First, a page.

Kenneth Ohler knew he was going to prison for the rest of his life Thursday for coldly killing the stepfather of a young man he’d been stalking.
Ohler, 48, didn’t speak at his sentence hearing for his December 2016 murder of Michael Dixon, 60, in Dixon’s East Peoria home. He didn’t flinch when a prosecutor called him a “cold, calculating, arrogant” manipulator who shot a man who, his son said, “could walk into a room with 20 strangers and come out with 20 friends.”
Tazewell County Circuit Judge Thomas Keith called Dixon a kind, “selfless” man as he sentenced Ohler to natural life in prison for murder and the same, consecutively, for home invasion.
At the least, Ohler could have received 76 years for entering Dixon’s home without permission and, as he sat on a couch, pulled out a handgun and shot Dixon as the man stood before him and calmly told him to leave.
From the kitchen, Dixon’s wife heard him say, “Seriously, you’re going to shoot me? Shoot me.”
The gunshot sent her fleeing out the patio door of the couple’s home in the 800 block of Springfield Road. Police arrived minutes later to find Ohler lying on the couch with a self-inflicted gunshot wound to his chest.
Prosecutors argued in Ohler’s trial early this month that the former New Mexico man, who came to manage sales at a Peoria auto dealership five months earlier, went to the home the evening of Dec. 29 to kill Dixon’s stepson.
When he learned the young man wasn’t home, he instead shot Dixon. Ohler then spoke with his dying victim but never used those few minutes to seek help for him, Keith said.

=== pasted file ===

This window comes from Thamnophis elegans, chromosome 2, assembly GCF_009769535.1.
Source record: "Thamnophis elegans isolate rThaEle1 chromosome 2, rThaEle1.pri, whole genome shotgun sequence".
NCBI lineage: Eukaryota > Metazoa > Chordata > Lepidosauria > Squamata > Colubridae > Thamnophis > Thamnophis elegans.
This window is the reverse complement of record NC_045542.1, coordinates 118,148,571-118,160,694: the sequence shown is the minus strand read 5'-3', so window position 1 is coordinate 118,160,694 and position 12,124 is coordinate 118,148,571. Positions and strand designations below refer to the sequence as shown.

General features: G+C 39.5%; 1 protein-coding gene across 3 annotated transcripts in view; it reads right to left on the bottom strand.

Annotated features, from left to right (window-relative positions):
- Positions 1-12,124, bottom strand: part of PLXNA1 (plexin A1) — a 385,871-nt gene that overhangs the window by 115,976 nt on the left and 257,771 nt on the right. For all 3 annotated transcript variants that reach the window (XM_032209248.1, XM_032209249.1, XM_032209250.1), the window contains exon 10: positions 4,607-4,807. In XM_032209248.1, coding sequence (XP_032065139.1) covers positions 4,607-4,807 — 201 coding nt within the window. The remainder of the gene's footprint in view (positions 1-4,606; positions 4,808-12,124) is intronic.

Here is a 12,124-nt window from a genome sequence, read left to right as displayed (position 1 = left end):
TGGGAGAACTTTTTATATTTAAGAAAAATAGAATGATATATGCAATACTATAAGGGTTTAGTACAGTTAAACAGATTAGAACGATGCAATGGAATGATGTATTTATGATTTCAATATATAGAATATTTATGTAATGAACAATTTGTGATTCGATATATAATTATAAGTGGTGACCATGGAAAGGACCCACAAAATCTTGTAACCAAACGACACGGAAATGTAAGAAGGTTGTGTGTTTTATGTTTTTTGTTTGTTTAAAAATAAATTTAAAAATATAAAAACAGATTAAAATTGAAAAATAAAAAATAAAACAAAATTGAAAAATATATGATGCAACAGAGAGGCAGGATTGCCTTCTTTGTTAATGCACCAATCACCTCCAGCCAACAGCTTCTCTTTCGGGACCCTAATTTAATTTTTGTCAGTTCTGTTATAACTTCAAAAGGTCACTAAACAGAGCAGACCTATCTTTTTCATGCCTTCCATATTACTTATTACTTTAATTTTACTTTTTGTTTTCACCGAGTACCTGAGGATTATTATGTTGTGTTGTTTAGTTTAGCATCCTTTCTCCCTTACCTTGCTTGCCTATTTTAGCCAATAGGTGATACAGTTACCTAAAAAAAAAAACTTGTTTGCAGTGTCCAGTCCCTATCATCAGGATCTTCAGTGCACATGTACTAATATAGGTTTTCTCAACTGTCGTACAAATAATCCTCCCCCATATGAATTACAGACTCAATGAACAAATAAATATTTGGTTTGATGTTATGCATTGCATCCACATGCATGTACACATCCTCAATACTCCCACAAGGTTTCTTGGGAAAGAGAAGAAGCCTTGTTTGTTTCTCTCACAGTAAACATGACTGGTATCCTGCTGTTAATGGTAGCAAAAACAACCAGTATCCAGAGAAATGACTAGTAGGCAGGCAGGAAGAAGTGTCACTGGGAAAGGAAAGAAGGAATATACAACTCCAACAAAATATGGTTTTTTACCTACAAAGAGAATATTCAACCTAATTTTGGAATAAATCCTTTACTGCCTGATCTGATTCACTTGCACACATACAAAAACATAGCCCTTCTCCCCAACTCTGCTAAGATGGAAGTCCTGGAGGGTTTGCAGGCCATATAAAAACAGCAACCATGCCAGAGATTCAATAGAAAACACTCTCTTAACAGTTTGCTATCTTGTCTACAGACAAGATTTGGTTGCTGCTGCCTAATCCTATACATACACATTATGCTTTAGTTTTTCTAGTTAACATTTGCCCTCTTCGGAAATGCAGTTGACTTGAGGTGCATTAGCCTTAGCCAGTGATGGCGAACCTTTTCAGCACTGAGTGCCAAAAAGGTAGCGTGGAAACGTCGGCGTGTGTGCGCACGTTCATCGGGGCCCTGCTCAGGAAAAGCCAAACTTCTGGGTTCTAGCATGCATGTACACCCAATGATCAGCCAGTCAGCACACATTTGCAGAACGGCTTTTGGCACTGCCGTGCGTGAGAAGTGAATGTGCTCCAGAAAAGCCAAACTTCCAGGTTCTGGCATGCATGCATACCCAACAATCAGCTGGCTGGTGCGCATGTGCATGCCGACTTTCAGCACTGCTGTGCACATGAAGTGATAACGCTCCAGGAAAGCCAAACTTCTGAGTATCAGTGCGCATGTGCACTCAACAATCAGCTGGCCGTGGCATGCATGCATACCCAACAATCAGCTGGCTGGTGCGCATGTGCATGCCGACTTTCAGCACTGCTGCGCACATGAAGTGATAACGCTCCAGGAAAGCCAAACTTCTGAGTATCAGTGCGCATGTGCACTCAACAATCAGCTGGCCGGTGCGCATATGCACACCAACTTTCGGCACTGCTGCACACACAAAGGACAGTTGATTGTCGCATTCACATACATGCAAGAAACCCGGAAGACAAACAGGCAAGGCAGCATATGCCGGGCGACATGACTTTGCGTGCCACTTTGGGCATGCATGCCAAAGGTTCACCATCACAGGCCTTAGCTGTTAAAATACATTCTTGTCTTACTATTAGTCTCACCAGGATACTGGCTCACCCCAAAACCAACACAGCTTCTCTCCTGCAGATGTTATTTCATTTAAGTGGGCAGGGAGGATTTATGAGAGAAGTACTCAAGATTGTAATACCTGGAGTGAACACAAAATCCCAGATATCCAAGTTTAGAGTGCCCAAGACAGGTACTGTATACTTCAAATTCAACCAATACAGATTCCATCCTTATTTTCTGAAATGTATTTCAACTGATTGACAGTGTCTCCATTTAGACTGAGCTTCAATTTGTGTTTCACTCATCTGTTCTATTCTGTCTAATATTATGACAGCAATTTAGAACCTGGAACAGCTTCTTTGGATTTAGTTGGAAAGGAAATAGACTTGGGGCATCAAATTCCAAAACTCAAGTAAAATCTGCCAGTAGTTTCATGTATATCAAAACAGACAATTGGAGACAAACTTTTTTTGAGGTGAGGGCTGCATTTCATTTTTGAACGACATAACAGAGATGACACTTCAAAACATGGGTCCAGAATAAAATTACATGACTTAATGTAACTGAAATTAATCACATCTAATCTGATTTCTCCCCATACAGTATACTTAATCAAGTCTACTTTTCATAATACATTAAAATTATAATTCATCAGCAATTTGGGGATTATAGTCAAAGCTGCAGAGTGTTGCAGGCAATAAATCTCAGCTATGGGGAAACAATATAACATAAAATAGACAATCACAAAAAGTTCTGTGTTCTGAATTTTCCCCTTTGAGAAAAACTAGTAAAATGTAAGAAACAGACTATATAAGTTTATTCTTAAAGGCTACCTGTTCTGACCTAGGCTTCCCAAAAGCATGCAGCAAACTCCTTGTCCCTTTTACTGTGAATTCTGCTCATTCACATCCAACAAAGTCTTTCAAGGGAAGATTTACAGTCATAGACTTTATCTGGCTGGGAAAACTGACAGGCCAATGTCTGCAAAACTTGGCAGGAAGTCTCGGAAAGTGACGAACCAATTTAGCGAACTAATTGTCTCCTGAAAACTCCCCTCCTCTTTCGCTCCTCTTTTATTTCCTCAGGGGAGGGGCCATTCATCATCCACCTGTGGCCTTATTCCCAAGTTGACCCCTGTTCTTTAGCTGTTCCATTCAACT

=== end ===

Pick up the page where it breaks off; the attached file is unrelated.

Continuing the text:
Ohler had hired Alex Preciado, now 25, as a salesman at first sight when Preciado came to sell his pickup truck, then pursued a relationship as his mentor and Ohler’s “only friend” in Peoria, Ohler testified. His rage grew as Preciado sought to distance himself from Ohler and exploded when Preciado obtained a court protection order against him, prosecutors said.
Keith noted that Ohler’s selfish anger had prompted him in the past to aim a handgun at an elderly couple in a road rage incident and shout in restaurants over mistakes in his food orders.
Ohler described himself in a pre-sentence report as “depressed, lonely and hurting” over Preciado’s rejection of him, Keith said.
Referring to the two dozen family members and friends of Dixon in the courtroom, he told Ohler, “They’re the ones depressed, lonely and hurting.”
Jeanette Dixon, Keith said, “lost her husband of 17 years and all their plans for retirement” that Dixon had recently begun after 30 years as a welder at Caterpillar Inc.
Dixon’s son, Shane Michael Dixon, told Keith his father taught him to “be kind to everyone you meet, because you never know whether they’re having a bad day.”
The Dixons had invited Ohler to share Thanksgiving dinner with their family. When Ohler returned to the home the next month, “the whole family was robbed,” Dixon’s son said.
Ohler still faces charges of soliciting for murder and aggravated arson. Two fellow inmates in Tazewell County's jail told investigators he sought to hire them to blow up or set fire to Dixon's house while his widow and stepson slept in order to remove them as witnesses in his murder case.